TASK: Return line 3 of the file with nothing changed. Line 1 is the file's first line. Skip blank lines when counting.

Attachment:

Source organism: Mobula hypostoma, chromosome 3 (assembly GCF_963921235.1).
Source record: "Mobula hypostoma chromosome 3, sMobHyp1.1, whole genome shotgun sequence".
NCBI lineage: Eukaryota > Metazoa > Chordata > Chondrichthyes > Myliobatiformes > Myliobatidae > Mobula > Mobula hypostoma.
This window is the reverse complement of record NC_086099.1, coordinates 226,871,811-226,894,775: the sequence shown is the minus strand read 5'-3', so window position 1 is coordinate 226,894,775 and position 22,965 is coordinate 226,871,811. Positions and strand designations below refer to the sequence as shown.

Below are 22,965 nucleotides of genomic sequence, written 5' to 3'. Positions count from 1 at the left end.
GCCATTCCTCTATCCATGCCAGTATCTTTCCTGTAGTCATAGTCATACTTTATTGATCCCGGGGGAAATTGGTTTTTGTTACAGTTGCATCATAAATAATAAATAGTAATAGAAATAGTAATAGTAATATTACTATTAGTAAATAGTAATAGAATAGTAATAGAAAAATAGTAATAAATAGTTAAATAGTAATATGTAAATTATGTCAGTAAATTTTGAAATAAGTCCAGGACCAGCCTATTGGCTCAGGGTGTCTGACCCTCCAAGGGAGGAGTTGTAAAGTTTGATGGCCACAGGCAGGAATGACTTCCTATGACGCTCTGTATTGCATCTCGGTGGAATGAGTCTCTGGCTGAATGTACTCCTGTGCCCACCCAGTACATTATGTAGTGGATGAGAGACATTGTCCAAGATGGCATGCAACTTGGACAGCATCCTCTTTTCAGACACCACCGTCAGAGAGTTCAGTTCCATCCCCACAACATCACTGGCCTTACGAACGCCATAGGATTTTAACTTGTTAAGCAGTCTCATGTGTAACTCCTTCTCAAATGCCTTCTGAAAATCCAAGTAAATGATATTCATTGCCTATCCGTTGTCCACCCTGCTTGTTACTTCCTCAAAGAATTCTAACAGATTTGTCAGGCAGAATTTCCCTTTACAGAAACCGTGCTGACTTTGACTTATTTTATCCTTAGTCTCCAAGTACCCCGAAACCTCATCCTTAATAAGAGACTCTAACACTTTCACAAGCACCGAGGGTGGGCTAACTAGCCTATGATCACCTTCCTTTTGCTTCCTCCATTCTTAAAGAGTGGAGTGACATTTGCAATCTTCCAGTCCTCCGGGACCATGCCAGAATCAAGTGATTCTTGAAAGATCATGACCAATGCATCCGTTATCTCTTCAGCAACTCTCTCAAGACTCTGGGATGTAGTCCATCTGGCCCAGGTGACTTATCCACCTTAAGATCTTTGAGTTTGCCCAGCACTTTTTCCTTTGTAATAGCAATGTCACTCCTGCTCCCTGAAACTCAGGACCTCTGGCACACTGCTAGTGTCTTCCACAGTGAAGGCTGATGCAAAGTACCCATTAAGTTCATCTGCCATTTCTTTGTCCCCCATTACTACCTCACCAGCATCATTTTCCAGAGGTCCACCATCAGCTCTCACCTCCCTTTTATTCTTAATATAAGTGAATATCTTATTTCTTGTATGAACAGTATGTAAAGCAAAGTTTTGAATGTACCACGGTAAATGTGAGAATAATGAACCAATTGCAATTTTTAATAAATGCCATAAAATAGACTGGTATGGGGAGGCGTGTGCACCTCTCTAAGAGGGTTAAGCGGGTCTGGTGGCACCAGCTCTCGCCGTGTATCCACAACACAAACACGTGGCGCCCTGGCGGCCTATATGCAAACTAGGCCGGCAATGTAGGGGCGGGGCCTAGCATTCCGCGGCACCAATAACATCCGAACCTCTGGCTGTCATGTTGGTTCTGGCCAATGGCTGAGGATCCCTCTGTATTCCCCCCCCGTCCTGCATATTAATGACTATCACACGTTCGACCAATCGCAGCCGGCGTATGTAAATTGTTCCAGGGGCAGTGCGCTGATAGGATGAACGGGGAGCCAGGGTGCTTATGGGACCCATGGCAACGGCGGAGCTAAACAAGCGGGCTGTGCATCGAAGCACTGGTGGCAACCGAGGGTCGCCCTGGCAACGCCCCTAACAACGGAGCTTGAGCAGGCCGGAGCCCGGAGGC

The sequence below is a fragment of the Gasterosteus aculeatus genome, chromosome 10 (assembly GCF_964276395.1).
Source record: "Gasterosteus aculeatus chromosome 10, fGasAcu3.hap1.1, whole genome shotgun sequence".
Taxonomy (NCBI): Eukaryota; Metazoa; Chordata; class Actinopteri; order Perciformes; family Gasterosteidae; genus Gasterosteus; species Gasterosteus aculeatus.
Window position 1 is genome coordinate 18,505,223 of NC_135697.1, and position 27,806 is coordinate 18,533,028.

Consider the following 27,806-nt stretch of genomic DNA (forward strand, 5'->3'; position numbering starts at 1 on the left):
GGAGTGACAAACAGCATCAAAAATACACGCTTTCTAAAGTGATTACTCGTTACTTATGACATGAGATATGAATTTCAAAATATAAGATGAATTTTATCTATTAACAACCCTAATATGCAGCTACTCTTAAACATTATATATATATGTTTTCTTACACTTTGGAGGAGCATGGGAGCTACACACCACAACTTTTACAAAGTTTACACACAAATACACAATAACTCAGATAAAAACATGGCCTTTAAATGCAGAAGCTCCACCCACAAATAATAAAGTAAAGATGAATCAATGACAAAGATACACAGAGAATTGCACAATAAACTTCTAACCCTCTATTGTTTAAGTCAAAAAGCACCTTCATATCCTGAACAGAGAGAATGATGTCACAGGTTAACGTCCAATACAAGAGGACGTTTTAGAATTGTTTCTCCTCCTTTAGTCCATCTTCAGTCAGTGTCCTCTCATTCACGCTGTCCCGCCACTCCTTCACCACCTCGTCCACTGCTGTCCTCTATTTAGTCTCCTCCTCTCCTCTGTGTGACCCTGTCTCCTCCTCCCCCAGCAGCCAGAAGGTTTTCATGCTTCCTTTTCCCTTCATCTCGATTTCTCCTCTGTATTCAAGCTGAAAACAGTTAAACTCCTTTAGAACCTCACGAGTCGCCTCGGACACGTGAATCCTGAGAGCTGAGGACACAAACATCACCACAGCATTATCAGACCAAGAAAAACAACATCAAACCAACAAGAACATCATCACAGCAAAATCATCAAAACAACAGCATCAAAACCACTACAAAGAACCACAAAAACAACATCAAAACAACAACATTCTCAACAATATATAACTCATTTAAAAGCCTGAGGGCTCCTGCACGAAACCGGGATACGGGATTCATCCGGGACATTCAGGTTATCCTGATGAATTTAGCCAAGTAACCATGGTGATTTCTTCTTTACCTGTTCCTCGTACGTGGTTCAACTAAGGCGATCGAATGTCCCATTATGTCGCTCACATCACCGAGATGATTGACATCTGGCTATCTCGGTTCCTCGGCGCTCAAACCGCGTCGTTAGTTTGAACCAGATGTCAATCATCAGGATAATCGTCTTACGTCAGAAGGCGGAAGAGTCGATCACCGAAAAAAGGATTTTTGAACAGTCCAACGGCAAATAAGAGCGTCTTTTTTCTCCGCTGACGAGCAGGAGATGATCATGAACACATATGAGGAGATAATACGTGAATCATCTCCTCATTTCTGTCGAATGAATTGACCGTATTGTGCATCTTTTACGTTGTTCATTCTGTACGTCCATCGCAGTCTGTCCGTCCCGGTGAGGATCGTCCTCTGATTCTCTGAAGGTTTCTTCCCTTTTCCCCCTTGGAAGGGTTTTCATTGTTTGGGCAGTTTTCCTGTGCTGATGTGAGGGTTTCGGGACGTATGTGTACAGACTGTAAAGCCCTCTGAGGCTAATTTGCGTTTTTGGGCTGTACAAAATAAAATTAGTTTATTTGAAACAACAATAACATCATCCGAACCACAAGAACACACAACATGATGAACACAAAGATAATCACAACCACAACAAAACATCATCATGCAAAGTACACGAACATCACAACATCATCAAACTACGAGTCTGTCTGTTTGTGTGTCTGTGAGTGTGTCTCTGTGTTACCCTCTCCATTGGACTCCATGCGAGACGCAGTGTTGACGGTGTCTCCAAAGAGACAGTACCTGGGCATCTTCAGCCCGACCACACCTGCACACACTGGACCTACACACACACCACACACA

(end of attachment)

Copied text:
NCBI lineage: Eukaryota > Metazoa > Chordata > Chondrichthyes > Myliobatiformes > Myliobatidae > Mobula > Mobula hypostoma.